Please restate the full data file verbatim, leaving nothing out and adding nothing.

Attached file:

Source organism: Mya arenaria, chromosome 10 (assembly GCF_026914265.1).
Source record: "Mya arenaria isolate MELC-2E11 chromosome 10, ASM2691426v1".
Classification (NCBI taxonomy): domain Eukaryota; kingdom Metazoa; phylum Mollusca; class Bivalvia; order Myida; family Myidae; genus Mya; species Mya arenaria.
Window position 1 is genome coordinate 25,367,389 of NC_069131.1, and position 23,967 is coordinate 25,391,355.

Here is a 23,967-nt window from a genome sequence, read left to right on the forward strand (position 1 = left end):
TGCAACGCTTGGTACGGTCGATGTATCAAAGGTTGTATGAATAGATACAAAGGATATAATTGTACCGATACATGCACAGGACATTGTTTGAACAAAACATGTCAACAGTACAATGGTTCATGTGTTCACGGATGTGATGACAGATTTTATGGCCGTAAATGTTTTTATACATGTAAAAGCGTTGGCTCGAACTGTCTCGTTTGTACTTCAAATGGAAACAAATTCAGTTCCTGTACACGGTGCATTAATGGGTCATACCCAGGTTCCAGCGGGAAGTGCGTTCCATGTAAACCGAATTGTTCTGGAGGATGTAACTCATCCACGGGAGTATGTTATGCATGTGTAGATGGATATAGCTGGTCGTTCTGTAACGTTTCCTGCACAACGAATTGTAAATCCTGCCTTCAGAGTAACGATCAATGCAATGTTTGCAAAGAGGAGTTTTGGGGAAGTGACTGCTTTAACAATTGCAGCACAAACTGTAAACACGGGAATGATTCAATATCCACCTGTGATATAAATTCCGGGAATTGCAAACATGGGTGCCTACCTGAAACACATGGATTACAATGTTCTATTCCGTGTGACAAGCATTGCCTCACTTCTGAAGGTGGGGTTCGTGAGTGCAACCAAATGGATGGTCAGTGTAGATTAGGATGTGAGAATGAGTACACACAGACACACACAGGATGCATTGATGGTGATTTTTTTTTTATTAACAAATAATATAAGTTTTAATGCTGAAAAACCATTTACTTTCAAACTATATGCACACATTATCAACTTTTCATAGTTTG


Source organism: Mya arenaria, chromosome 10 (assembly GCF_026914265.1).
Source record: "Mya arenaria isolate MELC-2E11 chromosome 10, ASM2691426v1".
Classification (NCBI taxonomy): domain Eukaryota; kingdom Metazoa; phylum Mollusca; class Bivalvia; order Myida; family Myidae; genus Mya; species Mya arenaria.
Window position 1 is genome coordinate 25,367,389 of NC_069131.1, and position 23,967 is coordinate 25,391,355.

Here is a 23,967-nt window from a genome sequence, read left to right on the forward strand (position 1 = left end):
TGCAACGCTTGGTACGGTCGATGTATCAAAGGTTGTATGAATAGATACAAAGGATATAATTGTACCGATACATGCACAGGACATTGTTTGAACAAAACATGTCAACAGTACAATGGTTCATGTGTTCACGGATGTGATGACAGATTTTATGGCCGTAAATGTTTTTATACATGTAAAAGCGTTGGCTCGAACTGTCTCGTTTGTACTTCAAATGGAAACAAATTCAGTTCCTGTACACGGTGCATTAATGGGTCATACCCAGGTTCCAGCGGGAAGTGCGTTCCATGTAAACCGAATTGTTCTGGAGGATGTAACTCATCCACGGGAGTATGTTATGCATGTGTAGATGGATATAGCTGGTCGTTCTGTAACGTTTCCTGCACAACGAATTGTAAATCCTGCCTTCAGAGTAACGATCAATGCAATGTTTGCAAAGAGGAGTTTTGGGGAAGTGACTGCTTTAACAATTGCAGCACAAACTGTAAACACGGGAATGATTCAATATCCACCTGTGATATAAATTCCGGGAATTGCAAACATGGGTGCCTACCTGAAACACATGGATTACAATGTTCTATTCCGTGTGACAAGCATTGCCTCACTTCTGAAGGTGGGGTTCGTGAGTGCAACCAAATGGATGGTCAGTGTAGATTAGGATGTGAGAATGAGTACACACAGACACACACAGGATGCATTGATGGTGATTTTTTTTTTATTAACAAATAATATAAGTTTTAATGCTGAAAAACCATTTACTTTCAAACTATATGCACACATTATCAACTTTTCATAGTTTG